Spring/Summer 2014: Turn Reputational Risk Into Magic

Michael Oakes, Director of Communications, Young Group

Michael Oakes, Director of Communications, Young Group

Reputational risk has often been quoted as one of the principal barriers to entry when it comes to institutional investment in the Private Rented Sector (PRS), and became an issue of mythical proportions following the publication of the Montague Review.

Happily though, two years on, we’re seeing active heavyweight investment in the industry, which proves that reputational risk should be no more of an issue in the PRS than in any other sector.

After all, every industry has its own risk factors, yet it doesn’t prevent hotels offering rooms for rent by the night, or airlines from taking to the skies or institutions managing pension funds; all potentially risky and brand damaging activities, but none so much so that they’d be considered to be wholly un-investable…

The key to mitigating business risk is twofold: minimising operational risk and maximising brand protection.

Operational Risk

Driving down operational risk can be achieved through operational excellence by employing robust processes and procedures. Make sure that you’ve considered all eventualities, planned for the worst, devised a strategy for ensuring that it doesn’t happen and, for things that are completely out of your control, know how to react should the worst really come to the worst.

These are the fundamentals of any business and achieving operational excellence requires a knowledgeable and challenging mind-set.

Ocado is a great example of a superb operational business. The founders had a single objective when they set out in 2000; “To revolutionise the way people shop forever, by giving them a uniquely innovative and greener alternative to traditional grocery shopping.” All of the organisation’s business decisions were sense-checked against this one overriding aim.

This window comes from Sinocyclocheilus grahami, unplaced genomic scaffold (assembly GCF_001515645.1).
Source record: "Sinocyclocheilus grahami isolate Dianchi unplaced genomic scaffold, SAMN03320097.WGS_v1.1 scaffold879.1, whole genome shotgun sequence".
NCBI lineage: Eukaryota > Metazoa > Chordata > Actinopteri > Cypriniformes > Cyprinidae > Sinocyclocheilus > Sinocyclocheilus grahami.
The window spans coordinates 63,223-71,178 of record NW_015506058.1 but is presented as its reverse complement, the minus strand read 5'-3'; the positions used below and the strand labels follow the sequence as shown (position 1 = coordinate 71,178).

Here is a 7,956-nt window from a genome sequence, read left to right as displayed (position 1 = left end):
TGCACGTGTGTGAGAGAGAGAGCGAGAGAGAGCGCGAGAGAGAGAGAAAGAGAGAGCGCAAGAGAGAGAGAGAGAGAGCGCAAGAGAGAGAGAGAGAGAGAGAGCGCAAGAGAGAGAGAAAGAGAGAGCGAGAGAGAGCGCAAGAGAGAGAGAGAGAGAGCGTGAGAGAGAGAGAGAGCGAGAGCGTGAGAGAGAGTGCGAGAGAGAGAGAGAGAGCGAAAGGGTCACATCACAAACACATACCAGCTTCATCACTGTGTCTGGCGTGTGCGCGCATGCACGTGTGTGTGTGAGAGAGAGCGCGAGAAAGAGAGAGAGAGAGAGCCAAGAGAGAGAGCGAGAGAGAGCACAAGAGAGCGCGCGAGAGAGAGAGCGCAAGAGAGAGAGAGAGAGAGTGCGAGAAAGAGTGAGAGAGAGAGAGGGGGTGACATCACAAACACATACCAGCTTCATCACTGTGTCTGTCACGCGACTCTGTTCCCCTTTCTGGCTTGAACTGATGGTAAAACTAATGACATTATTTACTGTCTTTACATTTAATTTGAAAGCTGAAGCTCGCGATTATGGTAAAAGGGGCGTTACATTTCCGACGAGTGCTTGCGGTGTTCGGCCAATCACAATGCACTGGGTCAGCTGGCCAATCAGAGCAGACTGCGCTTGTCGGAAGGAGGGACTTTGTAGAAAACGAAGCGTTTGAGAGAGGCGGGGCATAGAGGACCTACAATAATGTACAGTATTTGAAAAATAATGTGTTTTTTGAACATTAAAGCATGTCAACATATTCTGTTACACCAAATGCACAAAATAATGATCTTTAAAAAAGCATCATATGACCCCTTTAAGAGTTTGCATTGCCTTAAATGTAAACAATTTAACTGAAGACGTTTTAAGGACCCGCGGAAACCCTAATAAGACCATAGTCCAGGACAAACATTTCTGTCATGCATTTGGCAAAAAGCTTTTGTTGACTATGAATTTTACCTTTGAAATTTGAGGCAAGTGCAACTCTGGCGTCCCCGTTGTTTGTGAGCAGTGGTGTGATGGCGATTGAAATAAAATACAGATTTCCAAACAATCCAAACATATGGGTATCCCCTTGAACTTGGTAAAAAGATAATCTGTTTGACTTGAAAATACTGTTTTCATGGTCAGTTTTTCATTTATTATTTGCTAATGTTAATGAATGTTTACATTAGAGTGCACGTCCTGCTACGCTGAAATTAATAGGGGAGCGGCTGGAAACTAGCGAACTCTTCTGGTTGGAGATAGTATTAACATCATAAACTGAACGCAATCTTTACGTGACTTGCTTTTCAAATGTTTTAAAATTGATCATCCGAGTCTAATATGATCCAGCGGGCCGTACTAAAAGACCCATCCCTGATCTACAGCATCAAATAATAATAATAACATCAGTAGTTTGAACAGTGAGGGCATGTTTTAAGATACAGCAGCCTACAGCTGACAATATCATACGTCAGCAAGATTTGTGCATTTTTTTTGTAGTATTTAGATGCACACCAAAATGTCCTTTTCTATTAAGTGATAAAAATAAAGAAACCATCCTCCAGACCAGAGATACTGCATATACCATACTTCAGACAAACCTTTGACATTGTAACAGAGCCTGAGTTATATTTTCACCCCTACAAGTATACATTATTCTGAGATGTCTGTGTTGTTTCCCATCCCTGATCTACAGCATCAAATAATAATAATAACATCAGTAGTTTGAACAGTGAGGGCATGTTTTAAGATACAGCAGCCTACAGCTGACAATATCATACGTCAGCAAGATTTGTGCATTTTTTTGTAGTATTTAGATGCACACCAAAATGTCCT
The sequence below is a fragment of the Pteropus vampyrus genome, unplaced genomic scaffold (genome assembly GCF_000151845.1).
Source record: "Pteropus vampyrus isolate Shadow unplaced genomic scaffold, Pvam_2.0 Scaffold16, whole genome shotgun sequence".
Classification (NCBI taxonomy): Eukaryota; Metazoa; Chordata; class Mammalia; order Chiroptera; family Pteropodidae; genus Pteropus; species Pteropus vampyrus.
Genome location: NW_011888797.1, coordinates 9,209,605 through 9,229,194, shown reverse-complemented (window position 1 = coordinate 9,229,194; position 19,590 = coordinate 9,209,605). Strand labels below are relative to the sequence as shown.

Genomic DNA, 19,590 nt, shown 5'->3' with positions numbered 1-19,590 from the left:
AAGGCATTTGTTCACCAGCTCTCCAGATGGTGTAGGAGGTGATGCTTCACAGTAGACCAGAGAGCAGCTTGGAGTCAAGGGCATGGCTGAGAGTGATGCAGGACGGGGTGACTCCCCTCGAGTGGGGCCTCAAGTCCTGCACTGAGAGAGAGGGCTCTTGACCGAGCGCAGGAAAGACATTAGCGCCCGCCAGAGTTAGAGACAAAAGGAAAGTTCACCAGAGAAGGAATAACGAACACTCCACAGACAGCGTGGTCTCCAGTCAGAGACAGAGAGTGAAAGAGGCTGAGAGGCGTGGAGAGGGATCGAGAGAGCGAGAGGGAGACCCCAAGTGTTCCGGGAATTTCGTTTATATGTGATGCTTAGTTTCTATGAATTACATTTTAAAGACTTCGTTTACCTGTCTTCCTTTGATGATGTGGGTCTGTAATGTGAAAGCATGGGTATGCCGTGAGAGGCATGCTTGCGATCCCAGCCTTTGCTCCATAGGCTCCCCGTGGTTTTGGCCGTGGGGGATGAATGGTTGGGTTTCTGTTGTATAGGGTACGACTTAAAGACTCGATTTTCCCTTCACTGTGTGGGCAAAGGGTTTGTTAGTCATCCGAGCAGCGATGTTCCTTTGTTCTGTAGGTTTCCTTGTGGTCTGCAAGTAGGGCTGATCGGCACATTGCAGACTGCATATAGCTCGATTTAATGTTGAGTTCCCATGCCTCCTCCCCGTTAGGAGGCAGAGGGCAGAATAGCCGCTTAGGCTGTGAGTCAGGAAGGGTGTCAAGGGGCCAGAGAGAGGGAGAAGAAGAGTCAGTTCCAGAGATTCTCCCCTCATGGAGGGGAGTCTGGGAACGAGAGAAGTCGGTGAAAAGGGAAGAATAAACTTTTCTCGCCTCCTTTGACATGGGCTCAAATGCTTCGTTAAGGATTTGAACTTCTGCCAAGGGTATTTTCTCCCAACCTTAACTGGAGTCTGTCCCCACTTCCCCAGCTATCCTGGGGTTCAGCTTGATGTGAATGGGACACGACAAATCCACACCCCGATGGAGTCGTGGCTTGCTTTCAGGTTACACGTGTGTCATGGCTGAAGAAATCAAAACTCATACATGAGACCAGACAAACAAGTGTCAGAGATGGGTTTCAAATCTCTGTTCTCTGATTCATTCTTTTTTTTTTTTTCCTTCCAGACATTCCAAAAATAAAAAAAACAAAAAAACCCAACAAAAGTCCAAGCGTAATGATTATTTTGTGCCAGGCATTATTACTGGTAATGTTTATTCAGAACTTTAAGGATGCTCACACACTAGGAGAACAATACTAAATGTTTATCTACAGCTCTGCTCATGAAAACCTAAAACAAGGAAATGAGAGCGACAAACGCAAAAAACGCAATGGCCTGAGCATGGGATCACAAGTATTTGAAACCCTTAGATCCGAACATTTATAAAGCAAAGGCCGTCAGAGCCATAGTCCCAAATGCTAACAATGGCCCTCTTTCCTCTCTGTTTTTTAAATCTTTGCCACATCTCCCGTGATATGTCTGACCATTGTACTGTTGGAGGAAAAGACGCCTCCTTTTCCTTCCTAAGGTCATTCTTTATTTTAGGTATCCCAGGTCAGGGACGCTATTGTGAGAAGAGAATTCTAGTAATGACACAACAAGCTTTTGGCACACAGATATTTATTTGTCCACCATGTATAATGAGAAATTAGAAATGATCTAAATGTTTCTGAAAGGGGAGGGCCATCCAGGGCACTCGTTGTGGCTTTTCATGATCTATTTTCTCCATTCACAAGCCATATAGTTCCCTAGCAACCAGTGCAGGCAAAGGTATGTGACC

It led to them partnering with Waitrose and pioneering online grocery retail. Fast forward a decade and when Morrisons were looking to develop an online grocery offering, rather than build their own, they turned to Ocado to leverage their already tried and tested operational platform, safe in the knowledge that it could deliver.

Brand Protection

Over-promising is dangerous and it’s a brave organisation that sets out to be a challenger brand and promises to change a market for the better. Get it right, however, and the rewards are there to be had. Clear messaging that carefully sets the tone and manages customers’ expectations is critical; as is delivering an experience that consistently exceeds expectations.

The best way to gauge whether you’re achieving this is to ask. Continual social media conversations and ongoing, independent monitoring of customer feedback can provide the insight needed to stay on track. Linking this to training and staff remuneration helps to maintain a focus on customer experience while feedback will make sure your service enhancements are having the desired impact.

Adding A Bit Of Magic

However, the most robust operational platform, slickest of processes and most engaging brand will only get you so far. To really fly, PRS operators need to add a touch of magic. In my mind, that magic is empowerment; empowerment to flex the processes and bring a little bit of personality to bear; no one should have to deal with an inflexible automaton.

This was perfectly demonstrated when I contacted BT to fix my broadband. I had an allocated time slot of between noon and 6pm but the engineer called at 10am saying his previous jobs had finished ahead of schedule and, if convenient, he could arrive earlier than planned. Great news for me, as it would mean fewer hours waiting around at home, but, apparently, not great news for him.

When he arrived I found out that by turning up early to fix the issue the job would count as a ‘fail’ in his performance report because he’d “missed” the allocated timeslot by coming earlier. The engineer was being punished for flexing the rules and providing me with an improved customer experience.

The moral of this example is that processes and procedures should enable an organisation, not disable it. So, add some magic to a robust operational platform, look after your brand, live by its values and you could change the face of the PRS forever…

Michael Oakes
Young Group

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